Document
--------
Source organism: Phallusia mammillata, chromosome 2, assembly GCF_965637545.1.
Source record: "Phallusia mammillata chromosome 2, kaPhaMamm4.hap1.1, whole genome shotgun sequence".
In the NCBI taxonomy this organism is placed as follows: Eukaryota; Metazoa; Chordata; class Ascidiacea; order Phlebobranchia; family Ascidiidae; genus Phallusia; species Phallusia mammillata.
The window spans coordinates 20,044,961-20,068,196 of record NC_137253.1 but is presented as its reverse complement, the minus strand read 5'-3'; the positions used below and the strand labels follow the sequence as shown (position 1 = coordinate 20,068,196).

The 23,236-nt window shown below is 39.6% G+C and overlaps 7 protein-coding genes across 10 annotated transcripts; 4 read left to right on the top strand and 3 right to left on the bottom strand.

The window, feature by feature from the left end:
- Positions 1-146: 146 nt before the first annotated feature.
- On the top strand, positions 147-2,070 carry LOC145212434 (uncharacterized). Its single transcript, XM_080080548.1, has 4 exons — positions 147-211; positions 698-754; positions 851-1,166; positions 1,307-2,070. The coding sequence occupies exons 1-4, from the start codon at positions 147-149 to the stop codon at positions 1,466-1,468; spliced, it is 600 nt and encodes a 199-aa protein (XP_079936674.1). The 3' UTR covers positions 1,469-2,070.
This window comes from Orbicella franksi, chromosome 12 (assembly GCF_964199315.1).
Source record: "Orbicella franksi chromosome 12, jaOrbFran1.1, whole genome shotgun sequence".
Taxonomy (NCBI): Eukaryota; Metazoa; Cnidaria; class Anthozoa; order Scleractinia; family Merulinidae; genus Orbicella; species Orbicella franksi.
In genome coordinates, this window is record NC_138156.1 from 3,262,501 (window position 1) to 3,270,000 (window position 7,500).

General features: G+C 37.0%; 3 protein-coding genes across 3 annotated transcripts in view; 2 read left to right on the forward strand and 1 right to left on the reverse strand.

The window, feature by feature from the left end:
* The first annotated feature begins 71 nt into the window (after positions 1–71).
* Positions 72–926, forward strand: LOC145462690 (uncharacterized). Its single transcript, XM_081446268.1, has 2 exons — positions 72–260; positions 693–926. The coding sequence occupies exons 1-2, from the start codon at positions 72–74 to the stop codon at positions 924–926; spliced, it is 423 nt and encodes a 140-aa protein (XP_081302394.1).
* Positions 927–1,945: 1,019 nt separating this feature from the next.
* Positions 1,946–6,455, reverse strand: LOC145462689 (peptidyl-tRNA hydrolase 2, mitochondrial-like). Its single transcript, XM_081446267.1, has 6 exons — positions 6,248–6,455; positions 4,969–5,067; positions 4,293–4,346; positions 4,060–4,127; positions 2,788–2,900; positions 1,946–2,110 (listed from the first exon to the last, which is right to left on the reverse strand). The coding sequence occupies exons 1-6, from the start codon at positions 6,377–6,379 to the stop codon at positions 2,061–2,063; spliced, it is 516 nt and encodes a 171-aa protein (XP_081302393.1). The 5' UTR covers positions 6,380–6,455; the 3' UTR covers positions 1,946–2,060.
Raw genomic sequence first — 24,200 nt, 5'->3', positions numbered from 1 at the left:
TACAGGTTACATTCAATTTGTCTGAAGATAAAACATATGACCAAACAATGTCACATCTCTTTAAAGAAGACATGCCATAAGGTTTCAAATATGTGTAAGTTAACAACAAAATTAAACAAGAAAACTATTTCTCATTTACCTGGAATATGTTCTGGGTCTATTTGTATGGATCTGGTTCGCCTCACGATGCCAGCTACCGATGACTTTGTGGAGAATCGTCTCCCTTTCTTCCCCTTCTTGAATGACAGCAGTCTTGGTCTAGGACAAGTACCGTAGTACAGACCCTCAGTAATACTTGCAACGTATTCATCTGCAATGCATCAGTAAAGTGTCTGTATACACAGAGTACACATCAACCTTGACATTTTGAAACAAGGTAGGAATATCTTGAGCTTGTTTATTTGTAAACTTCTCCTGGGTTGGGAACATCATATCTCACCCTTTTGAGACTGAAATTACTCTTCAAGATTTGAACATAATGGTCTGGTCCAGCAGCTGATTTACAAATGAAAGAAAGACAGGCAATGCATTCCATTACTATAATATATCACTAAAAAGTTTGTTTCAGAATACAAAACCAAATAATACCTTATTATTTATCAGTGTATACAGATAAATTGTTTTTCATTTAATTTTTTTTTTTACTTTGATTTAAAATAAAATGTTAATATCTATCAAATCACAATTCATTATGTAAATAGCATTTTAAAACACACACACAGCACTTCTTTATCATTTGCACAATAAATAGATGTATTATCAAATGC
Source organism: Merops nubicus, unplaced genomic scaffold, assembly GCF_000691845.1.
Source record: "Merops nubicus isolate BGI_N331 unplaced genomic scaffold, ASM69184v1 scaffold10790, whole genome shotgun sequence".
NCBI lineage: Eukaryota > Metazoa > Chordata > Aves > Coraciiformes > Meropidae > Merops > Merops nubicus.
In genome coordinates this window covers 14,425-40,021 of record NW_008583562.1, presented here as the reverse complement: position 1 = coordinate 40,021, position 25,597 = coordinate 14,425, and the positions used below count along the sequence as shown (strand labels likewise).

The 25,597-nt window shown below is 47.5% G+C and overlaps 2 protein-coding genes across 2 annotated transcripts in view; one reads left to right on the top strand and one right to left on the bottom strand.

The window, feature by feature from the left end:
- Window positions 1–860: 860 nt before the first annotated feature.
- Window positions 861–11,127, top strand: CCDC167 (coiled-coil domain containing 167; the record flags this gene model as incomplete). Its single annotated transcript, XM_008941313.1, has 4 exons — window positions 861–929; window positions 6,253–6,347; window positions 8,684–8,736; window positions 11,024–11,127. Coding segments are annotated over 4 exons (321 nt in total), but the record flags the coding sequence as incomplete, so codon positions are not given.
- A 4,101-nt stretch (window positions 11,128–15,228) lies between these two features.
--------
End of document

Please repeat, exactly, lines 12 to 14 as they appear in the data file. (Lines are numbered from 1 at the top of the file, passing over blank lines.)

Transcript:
In genome coordinates, this window is record NC_138156.1 from 3,262,501 (window position 1) to 3,270,000 (window position 7,500).

General features: G+C 37.0%; 3 protein-coding genes across 3 annotated transcripts in view; 2 read left to right on the forward strand and 1 right to left on the reverse strand.

The window, feature by feature from the left end: